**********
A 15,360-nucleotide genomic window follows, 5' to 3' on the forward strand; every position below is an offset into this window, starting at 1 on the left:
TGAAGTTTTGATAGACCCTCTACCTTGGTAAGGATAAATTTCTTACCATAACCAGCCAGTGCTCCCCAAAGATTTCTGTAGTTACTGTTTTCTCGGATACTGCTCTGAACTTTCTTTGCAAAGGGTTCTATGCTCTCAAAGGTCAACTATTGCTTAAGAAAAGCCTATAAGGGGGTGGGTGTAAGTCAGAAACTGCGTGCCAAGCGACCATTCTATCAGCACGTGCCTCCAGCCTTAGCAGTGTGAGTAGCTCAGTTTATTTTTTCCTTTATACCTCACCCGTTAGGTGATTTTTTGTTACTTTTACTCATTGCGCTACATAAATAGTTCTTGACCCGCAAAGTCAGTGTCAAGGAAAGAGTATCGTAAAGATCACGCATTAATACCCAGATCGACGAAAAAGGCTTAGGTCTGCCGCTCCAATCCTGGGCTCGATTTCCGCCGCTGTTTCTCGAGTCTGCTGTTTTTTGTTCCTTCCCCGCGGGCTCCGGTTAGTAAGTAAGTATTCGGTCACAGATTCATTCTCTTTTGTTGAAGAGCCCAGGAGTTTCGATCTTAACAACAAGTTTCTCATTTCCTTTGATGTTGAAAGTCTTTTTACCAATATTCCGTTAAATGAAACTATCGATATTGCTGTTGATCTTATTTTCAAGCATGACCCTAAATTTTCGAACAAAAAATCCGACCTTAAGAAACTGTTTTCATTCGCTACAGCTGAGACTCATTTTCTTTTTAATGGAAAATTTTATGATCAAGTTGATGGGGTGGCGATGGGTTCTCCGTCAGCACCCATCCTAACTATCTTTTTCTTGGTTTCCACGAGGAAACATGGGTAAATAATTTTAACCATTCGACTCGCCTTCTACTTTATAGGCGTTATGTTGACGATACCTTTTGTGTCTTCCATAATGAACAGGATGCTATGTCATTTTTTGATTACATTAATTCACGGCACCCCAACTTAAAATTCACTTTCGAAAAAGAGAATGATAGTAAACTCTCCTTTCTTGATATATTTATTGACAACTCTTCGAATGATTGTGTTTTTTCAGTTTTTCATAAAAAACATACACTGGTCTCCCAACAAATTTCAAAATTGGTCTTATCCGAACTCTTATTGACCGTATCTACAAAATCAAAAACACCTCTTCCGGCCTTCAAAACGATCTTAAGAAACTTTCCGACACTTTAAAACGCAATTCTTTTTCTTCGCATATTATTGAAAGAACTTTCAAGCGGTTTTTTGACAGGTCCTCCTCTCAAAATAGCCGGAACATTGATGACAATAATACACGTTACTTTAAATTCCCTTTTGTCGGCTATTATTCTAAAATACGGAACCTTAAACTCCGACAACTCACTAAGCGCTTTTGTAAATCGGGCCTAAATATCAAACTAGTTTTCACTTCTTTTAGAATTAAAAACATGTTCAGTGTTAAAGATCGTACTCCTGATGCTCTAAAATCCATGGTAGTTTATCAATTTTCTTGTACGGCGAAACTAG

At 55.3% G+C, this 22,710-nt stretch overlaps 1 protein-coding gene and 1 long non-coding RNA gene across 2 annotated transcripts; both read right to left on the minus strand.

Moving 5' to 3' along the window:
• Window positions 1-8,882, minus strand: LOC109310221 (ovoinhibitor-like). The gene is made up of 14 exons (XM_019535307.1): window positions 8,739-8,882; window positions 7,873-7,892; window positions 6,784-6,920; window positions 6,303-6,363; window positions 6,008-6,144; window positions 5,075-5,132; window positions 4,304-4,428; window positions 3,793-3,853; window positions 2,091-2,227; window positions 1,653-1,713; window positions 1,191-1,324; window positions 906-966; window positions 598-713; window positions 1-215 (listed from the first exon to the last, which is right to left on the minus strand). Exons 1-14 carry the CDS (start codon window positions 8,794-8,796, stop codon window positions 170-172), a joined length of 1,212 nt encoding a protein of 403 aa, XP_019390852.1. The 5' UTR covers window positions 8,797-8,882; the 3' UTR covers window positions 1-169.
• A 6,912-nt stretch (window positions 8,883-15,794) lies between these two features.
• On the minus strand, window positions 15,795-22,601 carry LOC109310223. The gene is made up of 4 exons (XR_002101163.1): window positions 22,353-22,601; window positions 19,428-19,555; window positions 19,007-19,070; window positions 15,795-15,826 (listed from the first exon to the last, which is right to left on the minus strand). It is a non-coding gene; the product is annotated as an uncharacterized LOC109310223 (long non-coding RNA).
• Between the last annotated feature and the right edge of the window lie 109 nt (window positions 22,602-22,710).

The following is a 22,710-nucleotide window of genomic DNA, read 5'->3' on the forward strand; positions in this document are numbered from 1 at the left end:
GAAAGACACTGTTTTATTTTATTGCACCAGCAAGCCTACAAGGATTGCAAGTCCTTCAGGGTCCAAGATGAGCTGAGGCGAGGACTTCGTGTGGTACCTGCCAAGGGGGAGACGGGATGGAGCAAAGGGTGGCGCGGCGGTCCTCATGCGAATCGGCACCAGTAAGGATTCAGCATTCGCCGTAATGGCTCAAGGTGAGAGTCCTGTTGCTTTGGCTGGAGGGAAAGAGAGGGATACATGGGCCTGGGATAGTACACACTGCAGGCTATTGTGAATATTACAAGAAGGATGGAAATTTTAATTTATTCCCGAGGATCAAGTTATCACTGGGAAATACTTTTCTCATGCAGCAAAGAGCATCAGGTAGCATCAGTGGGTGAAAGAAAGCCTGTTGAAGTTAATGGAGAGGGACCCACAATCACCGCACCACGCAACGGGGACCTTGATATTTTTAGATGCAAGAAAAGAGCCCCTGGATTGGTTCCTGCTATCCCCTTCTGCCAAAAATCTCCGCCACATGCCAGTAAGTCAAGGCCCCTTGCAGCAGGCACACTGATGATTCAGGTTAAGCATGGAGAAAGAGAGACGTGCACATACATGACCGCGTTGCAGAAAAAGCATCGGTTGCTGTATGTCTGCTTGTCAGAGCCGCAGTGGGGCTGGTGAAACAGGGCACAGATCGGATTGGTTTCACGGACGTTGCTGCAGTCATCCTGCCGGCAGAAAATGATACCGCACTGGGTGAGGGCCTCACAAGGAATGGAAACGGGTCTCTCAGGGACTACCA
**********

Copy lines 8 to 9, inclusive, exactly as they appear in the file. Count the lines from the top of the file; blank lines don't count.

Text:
• Between the last annotated feature and the right edge of the window lie 109 nt (window positions 22,602-22,710).

The following is a 22,710-nucleotide window of genomic DNA, read 5'->3' on the forward strand; positions in this document are numbered from 1 at the left end: